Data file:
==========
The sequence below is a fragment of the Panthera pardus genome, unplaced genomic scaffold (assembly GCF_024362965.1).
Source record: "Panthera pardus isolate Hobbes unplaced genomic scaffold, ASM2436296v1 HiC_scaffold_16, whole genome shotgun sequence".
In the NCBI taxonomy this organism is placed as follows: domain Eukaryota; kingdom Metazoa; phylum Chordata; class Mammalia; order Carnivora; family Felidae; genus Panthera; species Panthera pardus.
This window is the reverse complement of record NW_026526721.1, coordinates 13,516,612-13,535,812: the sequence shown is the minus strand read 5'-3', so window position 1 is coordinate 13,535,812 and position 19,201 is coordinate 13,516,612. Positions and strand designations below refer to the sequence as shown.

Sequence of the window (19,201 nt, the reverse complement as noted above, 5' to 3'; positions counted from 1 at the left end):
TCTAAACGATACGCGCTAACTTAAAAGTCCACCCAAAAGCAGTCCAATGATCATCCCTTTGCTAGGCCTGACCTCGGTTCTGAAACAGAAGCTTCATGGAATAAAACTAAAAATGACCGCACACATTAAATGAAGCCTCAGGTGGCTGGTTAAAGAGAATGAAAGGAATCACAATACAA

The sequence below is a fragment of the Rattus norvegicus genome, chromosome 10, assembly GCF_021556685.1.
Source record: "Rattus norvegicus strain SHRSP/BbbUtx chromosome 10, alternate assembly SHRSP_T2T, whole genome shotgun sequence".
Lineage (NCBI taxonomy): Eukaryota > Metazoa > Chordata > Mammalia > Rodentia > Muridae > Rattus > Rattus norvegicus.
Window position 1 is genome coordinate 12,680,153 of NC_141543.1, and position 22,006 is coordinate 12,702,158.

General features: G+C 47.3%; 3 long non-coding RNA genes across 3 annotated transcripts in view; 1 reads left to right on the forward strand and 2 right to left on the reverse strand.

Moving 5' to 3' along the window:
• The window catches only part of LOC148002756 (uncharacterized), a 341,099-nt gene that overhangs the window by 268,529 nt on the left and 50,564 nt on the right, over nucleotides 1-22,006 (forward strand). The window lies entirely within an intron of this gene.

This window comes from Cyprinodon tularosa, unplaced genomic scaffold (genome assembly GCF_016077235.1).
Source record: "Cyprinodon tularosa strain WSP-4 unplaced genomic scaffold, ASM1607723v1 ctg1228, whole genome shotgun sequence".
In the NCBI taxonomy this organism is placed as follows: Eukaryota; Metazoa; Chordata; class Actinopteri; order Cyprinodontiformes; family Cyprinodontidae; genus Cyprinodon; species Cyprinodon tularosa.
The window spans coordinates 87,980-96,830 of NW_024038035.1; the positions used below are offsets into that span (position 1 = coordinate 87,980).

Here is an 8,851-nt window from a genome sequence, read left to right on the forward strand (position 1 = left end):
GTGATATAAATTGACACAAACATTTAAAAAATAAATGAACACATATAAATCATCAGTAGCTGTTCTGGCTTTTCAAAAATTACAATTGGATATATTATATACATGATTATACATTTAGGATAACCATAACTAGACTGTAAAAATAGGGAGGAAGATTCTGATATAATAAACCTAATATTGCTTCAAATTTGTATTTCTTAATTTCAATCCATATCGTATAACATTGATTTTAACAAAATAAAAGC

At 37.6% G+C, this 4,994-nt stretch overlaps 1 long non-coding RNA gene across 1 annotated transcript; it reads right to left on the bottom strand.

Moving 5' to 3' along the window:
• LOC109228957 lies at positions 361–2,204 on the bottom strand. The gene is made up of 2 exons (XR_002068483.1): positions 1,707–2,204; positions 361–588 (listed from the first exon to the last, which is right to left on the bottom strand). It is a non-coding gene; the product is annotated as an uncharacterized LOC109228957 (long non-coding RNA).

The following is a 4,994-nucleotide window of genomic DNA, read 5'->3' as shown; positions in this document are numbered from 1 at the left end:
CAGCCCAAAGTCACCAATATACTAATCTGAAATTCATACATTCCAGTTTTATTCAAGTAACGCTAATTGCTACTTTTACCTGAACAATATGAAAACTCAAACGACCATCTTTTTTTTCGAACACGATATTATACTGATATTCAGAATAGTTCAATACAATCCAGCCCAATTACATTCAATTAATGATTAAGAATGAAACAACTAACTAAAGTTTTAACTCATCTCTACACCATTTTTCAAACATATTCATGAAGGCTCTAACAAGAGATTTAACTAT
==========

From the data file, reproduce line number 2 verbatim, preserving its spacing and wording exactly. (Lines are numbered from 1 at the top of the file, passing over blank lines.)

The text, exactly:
Source record: "Panthera pardus isolate Hobbes unplaced genomic scaffold, ASM2436296v1 HiC_scaffold_16, whole genome shotgun sequence".